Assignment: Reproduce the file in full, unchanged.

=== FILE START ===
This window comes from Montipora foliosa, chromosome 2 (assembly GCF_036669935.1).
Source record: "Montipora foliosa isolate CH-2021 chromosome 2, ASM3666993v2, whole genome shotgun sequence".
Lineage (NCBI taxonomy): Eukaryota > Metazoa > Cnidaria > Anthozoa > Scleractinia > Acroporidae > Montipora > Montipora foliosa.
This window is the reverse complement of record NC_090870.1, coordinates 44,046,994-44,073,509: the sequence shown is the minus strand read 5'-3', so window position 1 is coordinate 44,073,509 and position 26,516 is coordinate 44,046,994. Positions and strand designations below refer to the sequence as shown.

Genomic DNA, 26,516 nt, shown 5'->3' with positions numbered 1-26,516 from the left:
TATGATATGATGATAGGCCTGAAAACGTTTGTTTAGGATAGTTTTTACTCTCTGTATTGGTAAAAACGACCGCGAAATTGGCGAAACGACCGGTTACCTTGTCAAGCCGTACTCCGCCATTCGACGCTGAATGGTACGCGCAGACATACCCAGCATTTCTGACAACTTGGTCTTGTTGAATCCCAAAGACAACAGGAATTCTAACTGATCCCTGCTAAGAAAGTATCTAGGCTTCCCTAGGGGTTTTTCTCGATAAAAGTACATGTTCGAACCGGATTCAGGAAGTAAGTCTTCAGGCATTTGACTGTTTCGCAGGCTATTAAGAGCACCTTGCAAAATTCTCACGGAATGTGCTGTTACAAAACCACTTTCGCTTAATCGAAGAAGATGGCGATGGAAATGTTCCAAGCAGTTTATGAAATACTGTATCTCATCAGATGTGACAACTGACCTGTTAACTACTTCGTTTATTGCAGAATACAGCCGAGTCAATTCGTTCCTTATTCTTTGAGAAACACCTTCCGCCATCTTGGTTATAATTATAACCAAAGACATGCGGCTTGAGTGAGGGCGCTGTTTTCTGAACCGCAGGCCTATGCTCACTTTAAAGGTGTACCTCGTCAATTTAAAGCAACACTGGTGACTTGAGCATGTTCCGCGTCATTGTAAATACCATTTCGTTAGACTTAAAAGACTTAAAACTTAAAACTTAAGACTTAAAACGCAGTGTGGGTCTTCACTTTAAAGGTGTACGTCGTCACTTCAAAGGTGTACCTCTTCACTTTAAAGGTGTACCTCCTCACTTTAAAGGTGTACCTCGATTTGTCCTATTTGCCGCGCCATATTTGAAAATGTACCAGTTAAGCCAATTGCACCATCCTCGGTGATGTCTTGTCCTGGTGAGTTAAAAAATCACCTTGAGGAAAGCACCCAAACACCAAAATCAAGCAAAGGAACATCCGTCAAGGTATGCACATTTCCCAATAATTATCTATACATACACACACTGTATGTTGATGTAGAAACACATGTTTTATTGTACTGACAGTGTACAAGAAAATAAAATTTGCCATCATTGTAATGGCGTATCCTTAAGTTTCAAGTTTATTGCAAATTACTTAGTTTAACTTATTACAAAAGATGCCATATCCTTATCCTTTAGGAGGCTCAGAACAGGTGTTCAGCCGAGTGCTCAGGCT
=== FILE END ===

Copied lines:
This window comes from Montipora foliosa, chromosome 2 (assembly GCF_036669935.1).
Source record: "Montipora foliosa isolate CH-2021 chromosome 2, ASM3666993v2, whole genome shotgun sequence".
Lineage (NCBI taxonomy): Eukaryota > Metazoa > Cnidaria > Anthozoa > Scleractinia > Acroporidae > Montipora > Montipora foliosa.
This window is the reverse complement of record NC_090870.1, coordinates 44,046,994-44,073,509: the sequence shown is the minus strand read 5'-3', so window position 1 is coordinate 44,073,509 and position 26,516 is coordinate 44,046,994. Positions and strand designations below refer to the sequence as shown.

Genomic DNA, 26,516 nt, shown 5'->3' with positions numbered 1-26,516 from the left:
TATGATATGATGATAGGCCTGAAAACGTTTGTTTAGGATAGTTTTTACTCTCTGTATTGGTAAAAACGACCGCGAAATTGGCGAAACGACCGGTTACCTTGTCAAGCCGTACTCCGCCATTCGACGCTGAATGGTACGCGCAGACATACCCAGCATTTCTGACAACTTGGTCTTGTTGAATCCCAAAGACAACAGGAATTCTAACTGATCCCTGCTAAGAAAGTATCTAGGCTTCCCTAGGGGTTTTTCTCGATAAAAGTACATGTTCGAACCGGATTCAGGAAGTAAGTCTTCAGGCATTTGACTGTTTCGCAGGCTATTAAGAGCACCTTGCAAAATTCTCACGGAATGTGCTGTTACAAAACCACTTTCGCTTAATCGAAGAAGATGGCGATGGAAATGTTCCAAGCAGTTTATGAAATACTGTATCTCATCAGATGTGACAACTGACCTGTTAACTACTTCGTTTATTGCAGAATACAGCCGAGTCAATTCGTTCCTTATTCTTTGAGAAACACCTTCCGCCATCTTGGTTATAATTATAACCAAAGACATGCGGCTTGAGTGAGGGCGCTGTTTTCTGAACCGCAGGCCTATGCTCACTTTAAAGGTGTACCTCGTCAATTTAAAGCAACACTGGTGACTTGAGCATGTTCCGCGTCATTGTAAATACCATTTCGTTAGACTTAAAAGACTTAAAACTTAAAACTTAAGACTTAAAACGCAGTGTGGGTCTTCACTTTAAAGGTGTACGTCGTCACTTCAAAGGTGTACCTCTTCACTTTAAAGGTGTACCTCCTCACTTTAAAGGTGTACCTCGATTTGTCCTATTTGCCGCGCCATATTTGAAAATGTACCAGTTAAGCCAATTGCACCATCCTCGGTGATGTCTTGTCCTGGTGAGTTAAAAAATCACCTTGAGGAAAGCACCCAAACACCAAAATCAAGCAAAGGAACATCCGTCAAGGTATGCACATTTCCCAATAATTATCTATACATACACACACTGTATGTTGATGTAGAAACACATGTTTTATTGTACTGACAGTGTACAAGAAAATAAAATTTGCCATCATTGTAATGGCGTATCCTTAAGTTTCAAGTTTATTGCAAATTACTTAGTTTAACTTATTACAAAAGATGCCATATCCTTATCCTTTAGGAGGCTCAGAACAGGTGTTCAGCCGAGTGCTCAGGCT